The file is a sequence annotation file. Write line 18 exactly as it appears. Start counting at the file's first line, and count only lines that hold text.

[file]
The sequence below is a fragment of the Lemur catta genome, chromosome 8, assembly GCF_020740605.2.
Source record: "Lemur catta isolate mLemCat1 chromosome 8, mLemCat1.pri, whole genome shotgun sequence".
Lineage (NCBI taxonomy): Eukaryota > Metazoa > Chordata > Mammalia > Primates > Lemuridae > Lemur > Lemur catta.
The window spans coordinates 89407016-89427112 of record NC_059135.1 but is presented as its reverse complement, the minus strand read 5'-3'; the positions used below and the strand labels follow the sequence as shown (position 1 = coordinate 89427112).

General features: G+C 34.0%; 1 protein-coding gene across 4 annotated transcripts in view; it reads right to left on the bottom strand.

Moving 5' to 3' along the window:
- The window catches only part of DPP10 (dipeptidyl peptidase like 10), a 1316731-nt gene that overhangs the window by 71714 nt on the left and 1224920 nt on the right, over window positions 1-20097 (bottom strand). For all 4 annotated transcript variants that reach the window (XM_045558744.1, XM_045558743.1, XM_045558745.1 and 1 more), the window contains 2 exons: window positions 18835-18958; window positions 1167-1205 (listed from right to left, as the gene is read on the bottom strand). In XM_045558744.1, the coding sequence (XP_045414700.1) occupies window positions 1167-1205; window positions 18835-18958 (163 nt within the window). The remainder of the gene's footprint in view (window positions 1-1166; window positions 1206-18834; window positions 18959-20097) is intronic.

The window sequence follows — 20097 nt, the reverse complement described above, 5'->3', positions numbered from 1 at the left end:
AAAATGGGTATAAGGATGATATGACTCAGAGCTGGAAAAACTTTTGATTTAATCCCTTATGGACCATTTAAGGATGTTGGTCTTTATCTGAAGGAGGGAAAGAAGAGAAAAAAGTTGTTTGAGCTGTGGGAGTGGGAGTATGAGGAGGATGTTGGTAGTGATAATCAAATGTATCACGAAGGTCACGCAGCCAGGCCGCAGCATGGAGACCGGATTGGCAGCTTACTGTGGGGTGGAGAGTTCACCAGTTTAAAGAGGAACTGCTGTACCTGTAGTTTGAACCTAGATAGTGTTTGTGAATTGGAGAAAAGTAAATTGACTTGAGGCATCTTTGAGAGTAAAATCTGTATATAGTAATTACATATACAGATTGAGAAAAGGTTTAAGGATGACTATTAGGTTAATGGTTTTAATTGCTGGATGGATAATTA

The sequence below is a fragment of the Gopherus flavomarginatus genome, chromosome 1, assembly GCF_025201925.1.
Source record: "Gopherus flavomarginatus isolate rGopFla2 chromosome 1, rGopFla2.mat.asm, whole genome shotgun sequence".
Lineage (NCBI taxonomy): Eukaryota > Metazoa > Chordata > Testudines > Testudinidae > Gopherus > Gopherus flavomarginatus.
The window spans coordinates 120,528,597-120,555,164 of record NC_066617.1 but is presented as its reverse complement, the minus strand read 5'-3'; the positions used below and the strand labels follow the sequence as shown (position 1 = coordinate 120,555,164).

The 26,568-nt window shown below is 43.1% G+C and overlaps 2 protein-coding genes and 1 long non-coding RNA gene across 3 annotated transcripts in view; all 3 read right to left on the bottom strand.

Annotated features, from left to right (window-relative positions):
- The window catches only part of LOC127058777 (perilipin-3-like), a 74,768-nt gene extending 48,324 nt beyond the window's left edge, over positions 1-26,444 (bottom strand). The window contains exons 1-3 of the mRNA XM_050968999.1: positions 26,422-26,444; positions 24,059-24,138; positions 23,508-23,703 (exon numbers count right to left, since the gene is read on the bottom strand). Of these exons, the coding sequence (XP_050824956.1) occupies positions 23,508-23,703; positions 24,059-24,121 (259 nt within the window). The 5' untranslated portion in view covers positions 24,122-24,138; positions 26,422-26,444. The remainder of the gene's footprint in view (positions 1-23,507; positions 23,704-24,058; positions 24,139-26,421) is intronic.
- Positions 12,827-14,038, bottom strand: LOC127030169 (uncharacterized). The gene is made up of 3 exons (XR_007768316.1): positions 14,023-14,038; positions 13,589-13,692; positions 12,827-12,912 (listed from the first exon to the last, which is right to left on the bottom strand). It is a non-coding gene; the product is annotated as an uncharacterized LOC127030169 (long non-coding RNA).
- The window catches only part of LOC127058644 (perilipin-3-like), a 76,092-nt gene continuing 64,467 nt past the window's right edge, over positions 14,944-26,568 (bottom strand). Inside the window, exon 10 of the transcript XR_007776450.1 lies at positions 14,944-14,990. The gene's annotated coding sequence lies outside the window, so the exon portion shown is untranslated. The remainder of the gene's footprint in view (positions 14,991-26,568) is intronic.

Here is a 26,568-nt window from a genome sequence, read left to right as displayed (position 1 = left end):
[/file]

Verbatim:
- The window catches only part of LOC127058644 (perilipin-3-like), a 76,092-nt gene continuing 64,467 nt past the window's right edge, over positions 14,944-26,568 (bottom strand). Inside the window, exon 10 of the transcript XR_007776450.1 lies at positions 14,944-14,990. The gene's annotated coding sequence lies outside the window, so the exon portion shown is untranslated. The remainder of the gene's footprint in view (positions 14,991-26,568) is intronic.